Notebook, 1993-


[From: Doumas, Christos, Prof. of Archaeology at the Univ. of Athens, Director of Excavations at Akrotiri. Santorini, A Guide to the Island and Its Archaeological Treasures. Athens: Ekdotike Athenon S.A. 1995.]

Introduction - Geography and Geology - Historical Outline - Archaeological Research - Archaeological Sites - Pottery - Wall Paintings

[Historical Outline]

Even though some scholars have considered certain sherds from vases as being Neolithic, it remains a fact that not a single certain sign has been observed so far which confirms human presence on the island prior to the Bronze Age. The earliest pottery found in the deepest levels of the quarries does not seem to be older than the middle of the 3rd millennium B.C., that is belonging to the second phase of the Early Cycladic civilization [c. 3200 - 2000 B.C.].

The large excavation at Akrotiri has verified that in the next period, the Middle Cycladic [2000 - 1550 B.C.] man's activity on the island did not cease. Perhaps, however, as seems to be the case in other Cycladic islands as well, the population was gathered into small conurbations rather than dispersed in small communities. From the Late Bronze Age only the first phase has remained but this in its great acme. The eruption of the volcano in around 1500 B.C. entirely buried the island beneath a very thick layer of pozzuolana. Naturally, all traces of human activity vanished from the island for several centuries. Fragments of Mycenaean vases located superficially in the region of Monolithos attest the resettlement of the island at least by the end of the 13th century B.C.

Herodotus, who speaks about the early history of Santorini, tells us that the island was initially called Strongyle, the Round One, from its shape. Later, because of its beauty, it was called Kalliste, the Fairest One. To Kalliste, the historian says, came the Phoenicians led by Kadmos and there they settled. This took place five generations before the Trojan War. After the Phoenicians, who ruled the island for eight generations, the Lacedaemonians arrived. These latter founded a colony and gave the island the name of their leader, Theras, son of Autesion. In the 9th century B.C. Thera, a pure Dorian colony, became one of the "stepping-stones" on the bridge linking the East with the West. Cyprus, Crete, Melos, the south-east shores of Mainland Greece were the other halting points on this communication route.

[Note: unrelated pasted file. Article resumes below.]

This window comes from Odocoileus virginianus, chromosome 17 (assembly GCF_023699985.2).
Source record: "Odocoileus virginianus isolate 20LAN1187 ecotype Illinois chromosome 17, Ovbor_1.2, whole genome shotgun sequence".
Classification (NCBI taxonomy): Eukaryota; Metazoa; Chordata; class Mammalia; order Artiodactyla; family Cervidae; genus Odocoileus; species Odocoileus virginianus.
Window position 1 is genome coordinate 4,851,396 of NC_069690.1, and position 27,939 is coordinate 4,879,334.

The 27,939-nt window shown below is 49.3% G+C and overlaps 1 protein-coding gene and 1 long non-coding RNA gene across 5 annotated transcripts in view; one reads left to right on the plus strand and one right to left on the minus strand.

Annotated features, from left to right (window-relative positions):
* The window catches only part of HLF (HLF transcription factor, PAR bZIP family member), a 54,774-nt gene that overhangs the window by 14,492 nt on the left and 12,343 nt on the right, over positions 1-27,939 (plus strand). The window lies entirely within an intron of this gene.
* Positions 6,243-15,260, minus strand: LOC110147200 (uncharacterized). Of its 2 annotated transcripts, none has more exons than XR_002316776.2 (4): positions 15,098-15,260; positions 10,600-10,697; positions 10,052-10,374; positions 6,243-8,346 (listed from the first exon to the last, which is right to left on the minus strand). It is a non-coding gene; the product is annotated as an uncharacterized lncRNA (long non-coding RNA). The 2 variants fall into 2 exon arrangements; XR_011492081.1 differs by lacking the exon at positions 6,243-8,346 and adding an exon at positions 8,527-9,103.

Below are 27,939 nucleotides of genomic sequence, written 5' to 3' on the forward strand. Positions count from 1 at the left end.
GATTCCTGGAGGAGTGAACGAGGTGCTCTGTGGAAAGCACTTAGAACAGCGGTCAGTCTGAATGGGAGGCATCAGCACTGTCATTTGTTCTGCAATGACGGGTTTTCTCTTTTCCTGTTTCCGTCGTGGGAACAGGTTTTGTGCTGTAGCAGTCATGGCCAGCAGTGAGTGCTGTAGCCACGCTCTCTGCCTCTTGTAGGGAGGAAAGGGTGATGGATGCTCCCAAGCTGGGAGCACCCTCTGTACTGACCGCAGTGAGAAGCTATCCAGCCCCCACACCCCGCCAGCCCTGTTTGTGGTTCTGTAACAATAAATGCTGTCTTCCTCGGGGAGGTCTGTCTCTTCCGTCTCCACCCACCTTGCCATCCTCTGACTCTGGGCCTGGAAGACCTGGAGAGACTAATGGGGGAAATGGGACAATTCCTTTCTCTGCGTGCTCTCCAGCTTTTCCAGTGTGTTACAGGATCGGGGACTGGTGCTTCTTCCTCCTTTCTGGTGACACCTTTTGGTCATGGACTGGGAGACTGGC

Towards the end of the 9th or beginning of the 8th century B.C. Thera, Crete and Melos were the first to adopt the Phoenician alphabet for writing the Greek language. Despite this the Therans, true children of conservative Sparta, did not follow the other Cycladic islanders in their cultural development even though they accepted some influences from the surrounding islands. We know very little about the life of the Therans during these years [Geometric period]. We have more information concerning their attitude to the dead. The prevailing custom was cremation of the dead and conservation of the ashes in special vases.

In the Archaic period [7th and 6th c. B.C.] Thera was in contact with [p. 12] Crete, first of all, then Paros, and later with Attica, Corinth, Rhodes and Ionia. These relations, however, remained superficial and did not manage to definitively influence the structure of the conservative society of the Therans nor alter the cultural life of the island. The Therans were frugal in their diet, sufficing on what the soil offered and avoiding marine involvements. The sole exception was the founding of Cyrene, the only Theran colony. But they were forced into this venture by dire necessity, as Herodotus informs us. The island was plaqued by a drought which lasted for seven years. The more daring, following the pronouncement of the oracle and after many adventures, reached the north coast of the African continent where they founded Cyrene in about 630 B.C.